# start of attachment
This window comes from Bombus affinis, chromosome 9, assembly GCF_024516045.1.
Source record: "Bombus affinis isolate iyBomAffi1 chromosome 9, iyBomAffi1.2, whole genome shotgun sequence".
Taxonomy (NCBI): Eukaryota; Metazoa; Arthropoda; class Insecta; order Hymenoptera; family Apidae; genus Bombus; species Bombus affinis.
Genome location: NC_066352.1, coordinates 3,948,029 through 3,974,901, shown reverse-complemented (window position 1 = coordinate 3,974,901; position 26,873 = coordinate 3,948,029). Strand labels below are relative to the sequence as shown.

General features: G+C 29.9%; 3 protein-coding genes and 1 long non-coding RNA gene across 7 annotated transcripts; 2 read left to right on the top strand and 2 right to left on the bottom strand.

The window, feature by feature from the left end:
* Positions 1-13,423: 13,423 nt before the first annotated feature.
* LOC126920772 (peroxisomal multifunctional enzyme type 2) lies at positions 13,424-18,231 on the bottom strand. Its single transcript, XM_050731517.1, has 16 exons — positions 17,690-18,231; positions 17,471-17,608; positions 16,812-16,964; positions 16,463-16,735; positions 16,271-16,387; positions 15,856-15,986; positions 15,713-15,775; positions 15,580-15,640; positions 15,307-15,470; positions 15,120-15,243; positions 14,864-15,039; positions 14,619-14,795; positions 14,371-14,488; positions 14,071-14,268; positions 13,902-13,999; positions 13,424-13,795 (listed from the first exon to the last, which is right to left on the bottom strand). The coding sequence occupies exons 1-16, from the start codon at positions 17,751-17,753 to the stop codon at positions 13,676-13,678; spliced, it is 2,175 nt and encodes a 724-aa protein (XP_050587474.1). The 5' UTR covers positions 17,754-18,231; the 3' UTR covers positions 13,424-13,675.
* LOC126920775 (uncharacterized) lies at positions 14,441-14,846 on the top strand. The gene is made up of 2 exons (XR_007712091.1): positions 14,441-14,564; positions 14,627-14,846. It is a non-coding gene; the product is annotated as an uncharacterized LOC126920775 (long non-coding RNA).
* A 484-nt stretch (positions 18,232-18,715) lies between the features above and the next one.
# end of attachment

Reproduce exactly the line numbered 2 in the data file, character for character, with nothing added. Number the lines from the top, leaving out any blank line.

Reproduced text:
Source record: "Bombus affinis isolate iyBomAffi1 chromosome 9, iyBomAffi1.2, whole genome shotgun sequence".